Shabbos Parashas Tazria-Metzora

Parashas Tazria opens with a section describing laws of a woman who gave birth, which prompts the Midrash, and thus the Maggid also, to present some teachings relating to the role of man.
In regard to the reward for serving Hashem, the Torah mentions only reward in our material world. Thus, at the beginning of parashas Bechukosai, the Torah states (Vayikra 26:3-13): ““If you walk according to My statutes, and guard My commandments and perform them, I will give your rains in their season, and the land shall yield its produce, and the trees of the field shall yield their fruit….” And in the second paragraph of the Shema, the Torah states (Devarim 11:13): “If you hearken diligently to My commandments … I will give the rain of your land in its season … so that you may gather in your grain, your wine, and your oil. And I will give grass in your fields for your cattle, and you shall eat and be satisfied.” Similarly, the Gemara in Sanhedrin 99a teaches: “The prophets all prophesied only regarding the days of Mashiach, but regarding the world to come – [it is written (Yeshayah 64:3, homiletically)] ‘No eye has seen, O God, other than You, what You will do for those who await You.’” The Maggid notes that many commentators have addressed the issue of why Hashem did not reveal to us the nature of the reward in the world to come. One commonly-given reason is that we are incapable of comprehending the nature of this reward. The Maggid discusses another of the commonly-given reasons.
In comparing between two items or situations, the Maggid says, one can be judged better than the other in two ways: either one of them is very bad, which makes the other better, or one of them is very good, which makes the other inferior. For example, if you go into a store and find merchandise that is mediocre but unflawed, and then you go into another store and find merchandise that is grossly flawed, you will obviously buy from the first store. But if you go to the second store and find merchandise of outstanding quality, you will obviously buy from the second store – although the merchandise in the first store is unflawed, the merchandise in the second store has special merits that the merchandise in the first store does not have. In the second case, in order for you to pick the better store, the staff of the second store will have to point out to you the special merits of their merchandise, for otherwise you will see no reason not to buy from the first store. Now suppose that the first store has grossly flawed merchandise while the second store has excellent merchandise. In this case, the second store is better on two counts. But the staff of the second store do not need to make a special effort to point out to you the special merits of their merchandise, because you would anyway buy in their store, once you see that their merchandise does not suffer from the flaws you saw in the first store’s merchandise.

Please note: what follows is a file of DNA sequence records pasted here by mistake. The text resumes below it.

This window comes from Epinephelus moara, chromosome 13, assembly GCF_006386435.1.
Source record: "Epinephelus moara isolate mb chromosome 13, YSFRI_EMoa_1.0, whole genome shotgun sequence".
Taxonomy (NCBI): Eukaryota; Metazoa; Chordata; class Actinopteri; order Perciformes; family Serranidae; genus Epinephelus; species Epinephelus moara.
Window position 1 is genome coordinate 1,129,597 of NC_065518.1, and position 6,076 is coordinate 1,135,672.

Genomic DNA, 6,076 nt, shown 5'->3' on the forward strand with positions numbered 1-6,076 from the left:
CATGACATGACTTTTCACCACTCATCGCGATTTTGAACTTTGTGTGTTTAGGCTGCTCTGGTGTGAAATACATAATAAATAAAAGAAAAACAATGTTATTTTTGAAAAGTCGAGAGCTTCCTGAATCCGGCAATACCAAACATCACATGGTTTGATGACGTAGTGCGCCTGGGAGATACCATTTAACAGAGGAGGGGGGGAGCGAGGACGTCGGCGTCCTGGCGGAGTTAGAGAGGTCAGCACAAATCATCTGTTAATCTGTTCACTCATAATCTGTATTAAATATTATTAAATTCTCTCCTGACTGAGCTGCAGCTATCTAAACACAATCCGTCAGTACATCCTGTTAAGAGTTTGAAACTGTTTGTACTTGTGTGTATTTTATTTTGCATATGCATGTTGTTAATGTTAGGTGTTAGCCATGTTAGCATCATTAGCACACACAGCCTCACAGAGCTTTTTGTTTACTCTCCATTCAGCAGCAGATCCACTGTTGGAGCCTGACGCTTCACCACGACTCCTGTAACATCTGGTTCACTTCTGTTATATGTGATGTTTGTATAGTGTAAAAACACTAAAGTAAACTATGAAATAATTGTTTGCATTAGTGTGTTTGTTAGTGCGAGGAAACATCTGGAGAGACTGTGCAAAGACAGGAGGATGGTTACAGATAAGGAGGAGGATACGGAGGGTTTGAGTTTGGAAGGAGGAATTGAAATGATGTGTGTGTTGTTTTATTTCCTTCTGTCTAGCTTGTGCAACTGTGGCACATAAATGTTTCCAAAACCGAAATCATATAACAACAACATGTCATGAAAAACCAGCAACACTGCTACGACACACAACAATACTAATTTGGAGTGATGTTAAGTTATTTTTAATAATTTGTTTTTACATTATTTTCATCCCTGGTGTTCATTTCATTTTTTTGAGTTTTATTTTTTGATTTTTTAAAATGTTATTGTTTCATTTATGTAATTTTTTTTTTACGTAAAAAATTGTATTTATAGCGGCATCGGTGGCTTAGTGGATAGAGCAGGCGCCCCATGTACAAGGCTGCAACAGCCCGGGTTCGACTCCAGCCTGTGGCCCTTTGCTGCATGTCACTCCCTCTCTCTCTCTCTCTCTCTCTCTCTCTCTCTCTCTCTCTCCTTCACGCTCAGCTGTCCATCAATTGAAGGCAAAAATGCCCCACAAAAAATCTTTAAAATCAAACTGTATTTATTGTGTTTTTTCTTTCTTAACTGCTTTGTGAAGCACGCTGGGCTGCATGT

This is how it is with the comparison of this world and the world to come. The reward in the world to come is tremendous. Still, if circumstances in this world were good and presented no problems, then Hashem would have to describe to us the special merits of the reward in world to come to induce us to work to earn it. But in fact life this world, aside from offering only ephemeral pleasures, is riddled with problems. Thus, even without knowing about the reward in the world to come, it makes sense for us to shift our focus away from life in this world and toward keeping the Torah and earning reward in the world to come. If we forsake the Torah and focus on life in this world, we are doing ourselves a disservice on two counts. In this vein, Hashem admonishes us (Yirmiyah 2:13): “My people have committed two evils: They have forsaken Me, the fountain of living waters, and they have hewed for themselves cisterns, broken cisterns, that can hold no water.”
The Ramchal’s discussion in the first chapter of Mesilas Yesharim parallels the Maggid’s discussion above. The Ramchal writes:
You can see, in truth, that no intelligent person can believe that the purpose of the creation of man is his station in this world. What is life in this world? Who is truly happy and content in this world? [It is written (Tehillim 90:10)]: “The days of our life are seventy years, and for the strong eighty years, and their prime is but toil and pain.” So many different kinds of suffering, and illnesses, and pains, and hassles, and after all this – death!
David Zucker, Site Administrator

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